Following a turbulent and challenging year for young people and after six months of studying, community organisation Conscious Youth have achieved a diploma in “Trauma and Mental Health Informed Schools and Communities”¹.

With more young people than ever using community services for support, Conscious Youth, including the organisation's two directors Serena Johnson and Sophie Simpson, decided to undertake the trauma and mental health training to support those that need it most.

Over two-thirds of people (67%) believe that the pandemic will have a long term impact on their mental health². This statistic includes young people who have been bereaved or undergone traumatic experiences during the past 18 months of the outbreak. With this in mind, the trauma and mental health training staff at Conscious Youth have received will enable the organisation to employ support strategies to help young people cope with their mental health struggles.

Alongside this, the community organisation will now be able to relate to children and young people in ways that alleviate their suffering, support their learning and make them feel cared for and appreciated. As well as this, the organisation can now effectively respond to children in distress/ stress states in ways that help them emotionally regulate, feel psychologically safe, and develop the capacity to handle stress well over time.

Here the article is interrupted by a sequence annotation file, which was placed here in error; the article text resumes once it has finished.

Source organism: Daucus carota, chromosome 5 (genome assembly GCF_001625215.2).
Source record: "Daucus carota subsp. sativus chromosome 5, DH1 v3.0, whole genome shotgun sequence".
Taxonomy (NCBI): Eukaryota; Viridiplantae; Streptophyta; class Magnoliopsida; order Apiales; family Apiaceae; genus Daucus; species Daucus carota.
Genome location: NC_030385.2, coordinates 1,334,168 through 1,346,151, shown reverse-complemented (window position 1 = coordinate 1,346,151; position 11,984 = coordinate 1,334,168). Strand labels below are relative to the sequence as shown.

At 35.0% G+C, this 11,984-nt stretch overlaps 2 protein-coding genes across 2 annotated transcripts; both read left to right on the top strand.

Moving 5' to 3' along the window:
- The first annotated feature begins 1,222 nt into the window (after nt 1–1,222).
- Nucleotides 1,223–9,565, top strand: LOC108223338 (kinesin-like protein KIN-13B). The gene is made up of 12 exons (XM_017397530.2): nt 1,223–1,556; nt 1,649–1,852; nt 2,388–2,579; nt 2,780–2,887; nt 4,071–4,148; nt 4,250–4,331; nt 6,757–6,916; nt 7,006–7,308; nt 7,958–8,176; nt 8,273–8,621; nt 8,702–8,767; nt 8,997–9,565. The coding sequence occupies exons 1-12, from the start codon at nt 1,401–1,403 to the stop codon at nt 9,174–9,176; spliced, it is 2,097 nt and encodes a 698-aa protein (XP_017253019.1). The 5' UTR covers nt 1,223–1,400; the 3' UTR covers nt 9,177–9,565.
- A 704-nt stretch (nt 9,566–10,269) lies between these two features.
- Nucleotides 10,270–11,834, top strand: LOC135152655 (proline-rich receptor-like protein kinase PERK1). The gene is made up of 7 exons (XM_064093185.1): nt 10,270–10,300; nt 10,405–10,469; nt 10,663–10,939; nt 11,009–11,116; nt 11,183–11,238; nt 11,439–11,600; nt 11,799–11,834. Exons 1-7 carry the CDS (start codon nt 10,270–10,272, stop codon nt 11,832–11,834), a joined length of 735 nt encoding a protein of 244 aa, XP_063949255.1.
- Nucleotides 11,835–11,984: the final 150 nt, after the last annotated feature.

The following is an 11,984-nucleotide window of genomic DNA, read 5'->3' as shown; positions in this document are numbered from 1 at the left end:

Following the accreditation, Conscious Youth will now begin to offer 1-2-1 therapy sessions, play therapy sessions, and other interventions to support young people in understanding the trauma they have experienced.

Sophie Simpson, Co-Founder and CEO of Conscious Youth, said: “As a community organisation, it was really important for us to take the steps in broadening our knowledge of mental health and trauma to support and understand our young people in the best way possible. With this training, we will now be able to support young people who have gone through specific adverse childhood experiences, and we will be able to provide them with tools and techniques to work through feelings of anger and traumatic loss.

“As well as the organisation being trauma-informed, I’ve also received a recommendation from the course director to be able to apply for the Diploma in Counselling Teenagers. Counselling is something I’m extremely passionate about, and being able to provide counselling sessions to young people will help me to enable teenagers to successfully process painful life experiences and make informed decisions about key aspects of their lives”.

To read more about the Trauma and Mental Health Informed Schools and Communities diploma, please visit: